7.
Afr J Prim Health Care Fam Med ; 12(1): e1-e3, 2020 Sep 14.
Artigo em Inglês | MEDLINE | ID: mdl-33054263

RESUMO

For Africa, the backdrop1 against which COVID-19 emerged is a stark one. Although sub-Saharan Africa accounts for 11% of the world's population, it bears 24% of the global disease burden. The continent is home to 60% of the people with human immunodeficiency virus (HIV), and over 90% of malarial patients. In this region, infectious diseases such as malaria and HIV cause 69% of deaths. As states respond to COVID-19, we need to keep our eyes open to what effective responses are notifying us about our healthcare systems, so that we can craft sustainable interventions as a result and uphold the right to health. This is especially true in the light of the ongoing nature of pandemics on the continent, making urgent the need to maximise the value of our health system and its resources, as we seek lasting transformation.


Assuntos
Infecções por Coronavirus , Acesso aos Serviços de Saúde , Pandemias , Pneumonia Viral , Pobreza , Privatização , Direito à Saúde , África ao Sul do Saara/epidemiologia , Betacoronavirus , Infecções por Coronavirus/epidemiologia , Infecções por Coronavirus/terapia , Infecções por Coronavirus/virologia , Assistência à Saúde/métodos , Infecções por HIV/epidemiologia , Humanos , Malária/epidemiologia , Defesa do Paciente , Pneumonia Viral/epidemiologia , Pneumonia Viral/terapia , Pneumonia Viral/virologia
8.
Eur Respir Rev ; 29(157)2020 Sep 30.
Artigo em Inglês | MEDLINE | ID: mdl-33004526

RESUMO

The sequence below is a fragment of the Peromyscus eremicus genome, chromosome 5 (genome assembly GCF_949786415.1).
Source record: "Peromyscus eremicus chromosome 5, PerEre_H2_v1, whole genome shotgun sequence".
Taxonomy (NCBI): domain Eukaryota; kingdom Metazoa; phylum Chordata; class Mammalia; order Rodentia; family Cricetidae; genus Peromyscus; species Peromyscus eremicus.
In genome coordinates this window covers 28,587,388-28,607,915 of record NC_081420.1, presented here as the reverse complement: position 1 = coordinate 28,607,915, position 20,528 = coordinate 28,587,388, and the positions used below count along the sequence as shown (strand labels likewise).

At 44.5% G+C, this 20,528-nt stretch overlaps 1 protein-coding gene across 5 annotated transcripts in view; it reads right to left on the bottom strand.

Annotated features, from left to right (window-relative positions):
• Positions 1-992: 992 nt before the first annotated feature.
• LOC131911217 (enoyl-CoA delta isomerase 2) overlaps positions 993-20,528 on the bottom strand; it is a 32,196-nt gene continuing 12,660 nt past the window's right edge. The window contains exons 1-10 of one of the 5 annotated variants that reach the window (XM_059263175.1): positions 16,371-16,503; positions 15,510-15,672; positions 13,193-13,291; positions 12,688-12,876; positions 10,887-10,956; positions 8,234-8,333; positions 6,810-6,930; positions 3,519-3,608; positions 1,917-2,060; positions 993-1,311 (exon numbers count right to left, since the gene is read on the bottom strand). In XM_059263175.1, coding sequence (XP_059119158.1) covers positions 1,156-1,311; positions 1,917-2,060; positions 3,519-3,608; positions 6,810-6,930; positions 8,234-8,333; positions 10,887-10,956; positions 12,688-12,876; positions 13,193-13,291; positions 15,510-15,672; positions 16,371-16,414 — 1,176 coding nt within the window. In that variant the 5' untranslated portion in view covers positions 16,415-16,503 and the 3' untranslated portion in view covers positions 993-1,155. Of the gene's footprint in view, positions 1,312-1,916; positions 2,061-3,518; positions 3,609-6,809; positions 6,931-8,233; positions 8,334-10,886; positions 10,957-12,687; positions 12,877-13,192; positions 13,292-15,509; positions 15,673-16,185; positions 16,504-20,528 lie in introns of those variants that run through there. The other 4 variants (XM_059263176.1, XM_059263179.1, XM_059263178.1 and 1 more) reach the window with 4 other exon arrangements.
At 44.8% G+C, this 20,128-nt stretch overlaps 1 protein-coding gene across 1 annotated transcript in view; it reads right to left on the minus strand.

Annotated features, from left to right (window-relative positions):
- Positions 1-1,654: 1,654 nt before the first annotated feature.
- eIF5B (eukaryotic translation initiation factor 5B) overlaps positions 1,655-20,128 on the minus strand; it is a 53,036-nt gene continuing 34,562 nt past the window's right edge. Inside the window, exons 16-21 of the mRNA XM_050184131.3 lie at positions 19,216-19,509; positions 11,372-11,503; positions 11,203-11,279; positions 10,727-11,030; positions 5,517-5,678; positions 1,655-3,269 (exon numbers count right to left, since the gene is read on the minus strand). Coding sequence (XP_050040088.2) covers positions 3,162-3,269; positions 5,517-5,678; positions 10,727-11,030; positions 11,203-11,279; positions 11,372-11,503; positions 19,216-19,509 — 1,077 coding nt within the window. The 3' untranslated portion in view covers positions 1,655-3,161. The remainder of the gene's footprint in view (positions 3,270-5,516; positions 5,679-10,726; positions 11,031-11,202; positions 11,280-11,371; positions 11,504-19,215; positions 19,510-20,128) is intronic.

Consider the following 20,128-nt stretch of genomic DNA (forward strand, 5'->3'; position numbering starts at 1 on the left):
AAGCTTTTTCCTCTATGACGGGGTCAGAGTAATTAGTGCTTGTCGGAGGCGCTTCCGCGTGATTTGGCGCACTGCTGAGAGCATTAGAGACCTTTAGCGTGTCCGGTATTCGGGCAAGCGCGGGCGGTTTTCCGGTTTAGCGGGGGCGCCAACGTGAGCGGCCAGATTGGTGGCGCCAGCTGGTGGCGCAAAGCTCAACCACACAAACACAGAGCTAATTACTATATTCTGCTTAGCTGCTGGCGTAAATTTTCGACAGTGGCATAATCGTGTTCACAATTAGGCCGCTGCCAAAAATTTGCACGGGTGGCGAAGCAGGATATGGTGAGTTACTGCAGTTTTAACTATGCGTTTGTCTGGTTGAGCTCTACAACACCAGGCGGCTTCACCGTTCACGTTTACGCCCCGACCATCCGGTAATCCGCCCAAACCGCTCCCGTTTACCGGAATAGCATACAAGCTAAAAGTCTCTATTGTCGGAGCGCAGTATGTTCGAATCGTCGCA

Artificial intelligence (AI) is transforming healthcare delivery. The digital revolution in medicine and healthcare information is prompting a staggering growth of data intertwined with elements from many digital sources such as genomics, medical imaging and electronic health records. Such massive growth has sparked the development of an increasing number of AI-based applications that can be deployed in clinical practice. Pulmonary specialists who are familiar with the principles of AI and its applications will be empowered and prepared to seize future practice and research opportunities. The goal of this review is to provide pulmonary specialists and other readers with information pertinent to the use of AI in pulmonary medicine. First, we describe the concept of AI and some of the requisites of machine learning and deep learning. Next, we review some of the literature relevant to the use of computer vision in medical imaging, predictive modelling with machine learning, and the use of AI for battling the novel severe acute respiratory syndrome-coronavirus-2 pandemic. We close our review with a discussion of limitations and challenges pertaining to the further incorporation of AI into clinical pulmonary practice.